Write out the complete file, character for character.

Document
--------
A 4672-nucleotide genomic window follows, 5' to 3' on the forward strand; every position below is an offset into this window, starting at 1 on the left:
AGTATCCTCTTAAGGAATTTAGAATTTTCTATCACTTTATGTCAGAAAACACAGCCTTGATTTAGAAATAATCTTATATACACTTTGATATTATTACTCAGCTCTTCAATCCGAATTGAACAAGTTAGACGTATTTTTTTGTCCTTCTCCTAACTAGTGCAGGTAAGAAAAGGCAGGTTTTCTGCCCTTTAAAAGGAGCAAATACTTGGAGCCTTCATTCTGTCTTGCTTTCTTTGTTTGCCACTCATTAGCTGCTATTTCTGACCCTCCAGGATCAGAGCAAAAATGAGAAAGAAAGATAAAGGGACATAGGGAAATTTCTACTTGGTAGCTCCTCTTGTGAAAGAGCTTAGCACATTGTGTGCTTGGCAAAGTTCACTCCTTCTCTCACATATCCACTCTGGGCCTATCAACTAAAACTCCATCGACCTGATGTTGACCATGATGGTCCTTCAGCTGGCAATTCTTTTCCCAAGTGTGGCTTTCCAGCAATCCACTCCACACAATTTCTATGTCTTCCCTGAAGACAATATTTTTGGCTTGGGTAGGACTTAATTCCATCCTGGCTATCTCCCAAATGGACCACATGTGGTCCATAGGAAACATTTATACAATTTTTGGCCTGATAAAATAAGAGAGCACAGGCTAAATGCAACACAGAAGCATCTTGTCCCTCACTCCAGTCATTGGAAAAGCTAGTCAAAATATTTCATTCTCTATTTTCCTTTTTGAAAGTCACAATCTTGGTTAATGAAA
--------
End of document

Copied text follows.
A 4672-nucleotide genomic window follows, 5' to 3' on the forward strand; every position below is an offset into this window, starting at 1 on the left:
AGTATCCTCTTAAGGAATTTAGAATTTTCTATCACTTTATGTCAGAAAACACAGCCTTGATTTAGAAATAATCTTATATACACTTTGATATTATTACTCAGCTCTTCAATCCGAATTGAACAAGTTAGACGTATTTTTTTGTCCTTCTCCTAACTAGTGCAGGTAAGAAAAGGCAGGTTTTCTGCCCTTTAAAAGGAGCAAATACTTGGAGCCTTCATTCTGTCTTGCTTTCTTTGTTTGCCACTCATTAGCTGCTATTTCTGACCCTCCAGGATCAGAGCAAAAATGAGAAAGAAAGATAAAGGGACATAGGGAAATTTCTACTTGGTAGCTCCTCTTGTGAAAGAGCTTAGCACATTGTGTGCTTGGCAAAGTTCACTCCTTCTCTCACATATCCACTCTGGGCCTATCAACTAAAACTCCATCGACCTGATGTTGACCATGATGGTCCTTCAGCTGGCAATTCTTTTCCCAAGTGTGGCTTTCCAGCAATCCACTCCACACAATTTCTATGTCTTCCCTGAAGACAATATTTTTGGCTTGGGTAGGACTTAATTCCATCCTGGCTATCTCCCAAATGGACCACATGTGGTCCATAGGAAACATTTATACAATTTTTGGCCTGATAAAATAAGAGAGCACAGGCTAAATGCAACACAGAAGCATCTTGTCCCTCACTCCAGTCATTGGAAAAGCTAGTCAAAATATTTCATTCTCTATTTTCCTTTTTGAAAGTCACAATCTTGGTTAATGAAA